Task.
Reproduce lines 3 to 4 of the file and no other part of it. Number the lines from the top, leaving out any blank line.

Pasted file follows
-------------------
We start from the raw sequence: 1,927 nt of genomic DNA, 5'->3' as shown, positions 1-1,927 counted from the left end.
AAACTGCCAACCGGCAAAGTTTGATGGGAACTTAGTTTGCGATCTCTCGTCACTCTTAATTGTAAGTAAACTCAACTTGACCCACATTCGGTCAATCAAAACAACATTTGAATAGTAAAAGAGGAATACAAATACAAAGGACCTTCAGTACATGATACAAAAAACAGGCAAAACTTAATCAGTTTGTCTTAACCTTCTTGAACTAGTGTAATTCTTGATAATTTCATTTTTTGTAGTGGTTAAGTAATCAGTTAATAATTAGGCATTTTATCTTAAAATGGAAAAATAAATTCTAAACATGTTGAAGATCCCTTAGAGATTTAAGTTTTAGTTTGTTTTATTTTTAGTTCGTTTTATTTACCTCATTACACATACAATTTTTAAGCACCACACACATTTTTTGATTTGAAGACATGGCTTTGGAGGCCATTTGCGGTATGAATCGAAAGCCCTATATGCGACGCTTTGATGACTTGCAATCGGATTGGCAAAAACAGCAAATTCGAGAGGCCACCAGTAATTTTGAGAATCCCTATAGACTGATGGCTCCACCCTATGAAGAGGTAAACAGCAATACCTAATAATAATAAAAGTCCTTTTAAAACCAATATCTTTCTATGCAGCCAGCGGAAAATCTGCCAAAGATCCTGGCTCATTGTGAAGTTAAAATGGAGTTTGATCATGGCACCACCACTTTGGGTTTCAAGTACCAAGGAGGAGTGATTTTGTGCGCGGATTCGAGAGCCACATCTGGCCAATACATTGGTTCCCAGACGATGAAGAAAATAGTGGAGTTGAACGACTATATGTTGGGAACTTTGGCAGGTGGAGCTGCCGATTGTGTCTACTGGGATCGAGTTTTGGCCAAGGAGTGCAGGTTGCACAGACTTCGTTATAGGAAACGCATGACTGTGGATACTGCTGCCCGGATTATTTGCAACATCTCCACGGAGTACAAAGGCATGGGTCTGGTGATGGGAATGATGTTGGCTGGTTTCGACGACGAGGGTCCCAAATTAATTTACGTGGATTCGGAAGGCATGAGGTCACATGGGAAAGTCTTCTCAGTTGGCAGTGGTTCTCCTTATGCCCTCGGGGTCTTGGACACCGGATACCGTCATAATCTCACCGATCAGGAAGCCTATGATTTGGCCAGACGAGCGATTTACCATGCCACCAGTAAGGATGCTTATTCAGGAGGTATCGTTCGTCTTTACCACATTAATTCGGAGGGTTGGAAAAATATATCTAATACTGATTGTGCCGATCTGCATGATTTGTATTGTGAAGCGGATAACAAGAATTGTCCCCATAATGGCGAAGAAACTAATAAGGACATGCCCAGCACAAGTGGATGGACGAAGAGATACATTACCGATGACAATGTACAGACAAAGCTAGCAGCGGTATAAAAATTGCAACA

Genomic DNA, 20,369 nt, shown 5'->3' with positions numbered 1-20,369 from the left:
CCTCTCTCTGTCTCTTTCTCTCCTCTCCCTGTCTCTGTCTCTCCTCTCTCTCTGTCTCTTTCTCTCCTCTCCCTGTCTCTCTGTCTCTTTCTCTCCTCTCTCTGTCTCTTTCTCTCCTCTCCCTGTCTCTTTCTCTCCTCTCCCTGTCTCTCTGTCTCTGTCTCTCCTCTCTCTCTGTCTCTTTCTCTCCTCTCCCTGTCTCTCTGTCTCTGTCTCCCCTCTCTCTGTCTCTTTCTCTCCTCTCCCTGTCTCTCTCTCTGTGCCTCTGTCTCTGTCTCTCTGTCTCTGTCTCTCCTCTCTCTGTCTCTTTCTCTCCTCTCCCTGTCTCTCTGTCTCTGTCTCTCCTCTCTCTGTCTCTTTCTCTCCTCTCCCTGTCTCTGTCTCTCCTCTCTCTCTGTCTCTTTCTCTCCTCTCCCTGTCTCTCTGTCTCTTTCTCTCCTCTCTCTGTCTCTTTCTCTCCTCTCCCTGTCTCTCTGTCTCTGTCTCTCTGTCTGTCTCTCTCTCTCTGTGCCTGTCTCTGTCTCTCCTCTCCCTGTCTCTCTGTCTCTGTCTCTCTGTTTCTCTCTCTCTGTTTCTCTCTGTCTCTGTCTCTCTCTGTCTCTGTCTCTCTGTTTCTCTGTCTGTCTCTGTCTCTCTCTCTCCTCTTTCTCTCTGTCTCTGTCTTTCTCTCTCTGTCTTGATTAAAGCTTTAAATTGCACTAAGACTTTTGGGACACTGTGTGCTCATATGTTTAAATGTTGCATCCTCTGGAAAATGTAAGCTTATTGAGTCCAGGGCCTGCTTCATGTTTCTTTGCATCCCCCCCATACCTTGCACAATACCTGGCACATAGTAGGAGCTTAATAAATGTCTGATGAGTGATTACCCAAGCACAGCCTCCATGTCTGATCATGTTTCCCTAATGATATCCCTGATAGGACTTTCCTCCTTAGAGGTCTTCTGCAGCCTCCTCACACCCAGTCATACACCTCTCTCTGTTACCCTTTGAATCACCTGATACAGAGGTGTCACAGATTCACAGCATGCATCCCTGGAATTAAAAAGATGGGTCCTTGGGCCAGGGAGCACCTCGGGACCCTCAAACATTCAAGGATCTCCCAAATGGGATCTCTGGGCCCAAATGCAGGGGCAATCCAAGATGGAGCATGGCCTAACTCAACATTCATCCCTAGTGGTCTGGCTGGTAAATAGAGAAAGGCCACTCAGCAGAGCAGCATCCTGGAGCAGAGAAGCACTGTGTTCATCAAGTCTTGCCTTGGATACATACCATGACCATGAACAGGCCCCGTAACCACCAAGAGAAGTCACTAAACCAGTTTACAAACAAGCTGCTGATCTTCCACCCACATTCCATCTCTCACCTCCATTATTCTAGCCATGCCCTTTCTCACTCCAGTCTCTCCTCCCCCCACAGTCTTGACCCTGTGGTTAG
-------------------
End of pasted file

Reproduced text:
Genomic DNA, 20,369 nt, shown 5'->3' with positions numbered 1-20,369 from the left:
CCTCTCTCTGTCTCTTTCTCTCCTCTCCCTGTCTCTGTCTCTCCTCTCTCTCTGTCTCTTTCTCTCCTCTCCCTGTCTCTCTGTCTCTTTCTCTCCTCTCTCTGTCTCTTTCTCTCCTCTCCCTGTCTCTTTCTCTCCTCTCCCTGTCTCTCTGTCTCTGTCTCTCCTCTCTCTCTGTCTCTTTCTCTCCTCTCCCTGTCTCTCTGTCTCTGTCTCCCCTCTCTCTGTCTCTTTCTCTCCTCTCCCTGTCTCTCTCTCTGTGCCTCTGTCTCTGTCTCTCTGTCTCTGTCTCTCCTCTCTCTGTCTCTTTCTCTCCTCTCCCTGTCTCTCTGTCTCTGTCTCTCCTCTCTCTGTCTCTTTCTCTCCTCTCCCTGTCTCTGTCTCTCCTCTCTCTCTGTCTCTTTCTCTCCTCTCCCTGTCTCTCTGTCTCTTTCTCTCCTCTCTCTGTCTCTTTCTCTCCTCTCCCTGTCTCTCTGTCTCTGTCTCTCTGTCTGTCTCTCTCTCTCTGTGCCTGTCTCTGTCTCTCCTCTCCCTGTCTCTCTGTCTCTGTCTCTCTGTTTCTCTCTCTCTGTTTCTCTCTGTCTCTGTCTCTCTCTGTCTCTGTCTCTCTGTTTCTCTGTCTGTCTCTGTCTCTCTCTCTCCTCTTTCTCTCTGTCTCTGTCTTTCTCTCTCTGTCTTGATTAAAGCTTTAAATTGCACTAAGACTTTTGGGACACTGTGTGCTCATATGTTTAAATGTTGCATCCTCTGGAAAATGTAAGCTTATTGAGTCCAGGGCCTGCTTCATGTTTCTTTGCATCCCCCCCATACCTTGCACAATACCTGGCACATAGTAGGAGCTTAATAAATGTCTGATGAGTGATTACCCAAGCACAGCCTCCATGTCTGATCATGTTTCCCTAATGATATCCCTGATAGGACTTTCCTCCTTAGAGGTCTTCTGCAGCCTCCTCACACCCAGTCATACACCTCTCTCTGTTACCCTTTGAATCACCTGATACAGAGGTGTCACAGATTCACAGCATGCATCCCTGGAATTAAAAAGATGGGTCCTTGGGCCAGGGAGCACCTCGGGACCCTCAAACATTCAAGGATCTCCCAAATGGGATCTCTGGGCCCAAATGCAGGGGCAATCCAAGATGGAGCATGGCCTAACTCAACATTCATCCCTAGTGGTCTGGCTGGTAAATAGAGAAAGGCCACTCAGCAGAGCAGCATCCTGGAGCAGAGAAGCACTGTGTTCATCAAGTCTTGCCTTGGATACATACCATGACCATGAACAGGCCCCGTAACCACCAAGAGAAGTCACTAAACCAGTTTACAAACAAGCTGCTGATCTTCCACCCACATTCCATCTCTCACCTCCATTATTCTAGCCATGCCCTTTCTCACTCCAGTCTCTCCTCCCCCCACAGTCTTGACCCTGTGGTTAG